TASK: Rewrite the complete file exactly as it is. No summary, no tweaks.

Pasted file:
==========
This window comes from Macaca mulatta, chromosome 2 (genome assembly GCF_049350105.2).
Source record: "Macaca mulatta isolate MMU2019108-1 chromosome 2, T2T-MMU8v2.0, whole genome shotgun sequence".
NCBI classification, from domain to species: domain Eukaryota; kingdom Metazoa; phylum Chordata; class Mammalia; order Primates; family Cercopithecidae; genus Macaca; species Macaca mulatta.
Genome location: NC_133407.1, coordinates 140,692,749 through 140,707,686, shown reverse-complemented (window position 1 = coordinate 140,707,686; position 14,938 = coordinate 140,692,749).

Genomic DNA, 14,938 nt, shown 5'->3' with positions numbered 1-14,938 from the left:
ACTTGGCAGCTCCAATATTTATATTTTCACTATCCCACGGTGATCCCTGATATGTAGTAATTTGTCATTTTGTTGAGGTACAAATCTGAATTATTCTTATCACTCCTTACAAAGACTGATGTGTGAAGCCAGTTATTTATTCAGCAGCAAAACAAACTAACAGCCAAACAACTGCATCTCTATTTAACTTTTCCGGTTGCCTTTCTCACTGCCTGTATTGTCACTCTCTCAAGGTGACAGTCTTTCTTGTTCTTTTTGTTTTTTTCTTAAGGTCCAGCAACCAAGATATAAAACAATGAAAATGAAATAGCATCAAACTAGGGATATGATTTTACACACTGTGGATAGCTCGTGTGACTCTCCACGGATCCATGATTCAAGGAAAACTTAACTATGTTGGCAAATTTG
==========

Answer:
This window comes from Macaca mulatta, chromosome 2 (genome assembly GCF_049350105.2).
Source record: "Macaca mulatta isolate MMU2019108-1 chromosome 2, T2T-MMU8v2.0, whole genome shotgun sequence".
NCBI classification, from domain to species: domain Eukaryota; kingdom Metazoa; phylum Chordata; class Mammalia; order Primates; family Cercopithecidae; genus Macaca; species Macaca mulatta.
Genome location: NC_133407.1, coordinates 140,692,749 through 140,707,686, shown reverse-complemented (window position 1 = coordinate 140,707,686; position 14,938 = coordinate 140,692,749).

Genomic DNA, 14,938 nt, shown 5'->3' with positions numbered 1-14,938 from the left:
ACTTGGCAGCTCCAATATTTATATTTTCACTATCCCACGGTGATCCCTGATATGTAGTAATTTGTCATTTTGTTGAGGTACAAATCTGAATTATTCTTATCACTCCTTACAAAGACTGATGTGTGAAGCCAGTTATTTATTCAGCAGCAAAACAAACTAACAGCCAAACAACTGCATCTCTATTTAACTTTTCCGGTTGCCTTTCTCACTGCCTGTATTGTCACTCTCTCAAGGTGACAGTCTTTCTTGTTCTTTTTGTTTTTTTCTTAAGGTCCAGCAACCAAGATATAAAACAATGAAAATGAAATAGCATCAAACTAGGGATATGATTTTACACACTGTGGATAGCTCGTGTGACTCTCCACGGATCCATGATTCAAGGAAAACTTAACTATGTTGGCAAATTTG